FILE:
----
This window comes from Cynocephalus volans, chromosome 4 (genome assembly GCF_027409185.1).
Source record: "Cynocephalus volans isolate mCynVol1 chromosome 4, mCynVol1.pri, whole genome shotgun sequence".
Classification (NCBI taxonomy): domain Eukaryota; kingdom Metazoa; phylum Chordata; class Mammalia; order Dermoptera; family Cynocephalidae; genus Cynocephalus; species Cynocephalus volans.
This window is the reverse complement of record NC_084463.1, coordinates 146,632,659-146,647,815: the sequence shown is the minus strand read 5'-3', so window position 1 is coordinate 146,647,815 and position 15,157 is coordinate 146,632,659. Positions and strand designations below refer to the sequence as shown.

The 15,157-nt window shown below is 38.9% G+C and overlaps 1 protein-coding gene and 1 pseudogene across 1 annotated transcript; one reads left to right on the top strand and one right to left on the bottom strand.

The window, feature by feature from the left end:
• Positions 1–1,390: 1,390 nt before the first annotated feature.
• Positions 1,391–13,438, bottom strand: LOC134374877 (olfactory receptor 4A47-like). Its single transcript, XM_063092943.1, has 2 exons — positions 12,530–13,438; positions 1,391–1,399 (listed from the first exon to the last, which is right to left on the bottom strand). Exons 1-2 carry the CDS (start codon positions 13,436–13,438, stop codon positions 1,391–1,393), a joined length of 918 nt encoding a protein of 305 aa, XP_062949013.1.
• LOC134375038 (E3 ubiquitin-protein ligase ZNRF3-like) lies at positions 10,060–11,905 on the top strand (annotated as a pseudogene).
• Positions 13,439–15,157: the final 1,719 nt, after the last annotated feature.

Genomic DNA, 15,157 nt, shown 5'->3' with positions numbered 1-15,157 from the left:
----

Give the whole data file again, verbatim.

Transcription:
This window comes from Cynocephalus volans, chromosome 4 (genome assembly GCF_027409185.1).
Source record: "Cynocephalus volans isolate mCynVol1 chromosome 4, mCynVol1.pri, whole genome shotgun sequence".
Classification (NCBI taxonomy): domain Eukaryota; kingdom Metazoa; phylum Chordata; class Mammalia; order Dermoptera; family Cynocephalidae; genus Cynocephalus; species Cynocephalus volans.
This window is the reverse complement of record NC_084463.1, coordinates 146,632,659-146,647,815: the sequence shown is the minus strand read 5'-3', so window position 1 is coordinate 146,647,815 and position 15,157 is coordinate 146,632,659. Positions and strand designations below refer to the sequence as shown.

The 15,157-nt window shown below is 38.9% G+C and overlaps 1 protein-coding gene and 1 pseudogene across 1 annotated transcript; one reads left to right on the top strand and one right to left on the bottom strand.

The window, feature by feature from the left end:
• Positions 1–1,390: 1,390 nt before the first annotated feature.
• Positions 1,391–13,438, bottom strand: LOC134374877 (olfactory receptor 4A47-like). Its single transcript, XM_063092943.1, has 2 exons — positions 12,530–13,438; positions 1,391–1,399 (listed from the first exon to the last, which is right to left on the bottom strand). Exons 1-2 carry the CDS (start codon positions 13,436–13,438, stop codon positions 1,391–1,393), a joined length of 918 nt encoding a protein of 305 aa, XP_062949013.1.
• LOC134375038 (E3 ubiquitin-protein ligase ZNRF3-like) lies at positions 10,060–11,905 on the top strand (annotated as a pseudogene).
• Positions 13,439–15,157: the final 1,719 nt, after the last annotated feature.

Genomic DNA, 15,157 nt, shown 5'->3' with positions numbered 1-15,157 from the left: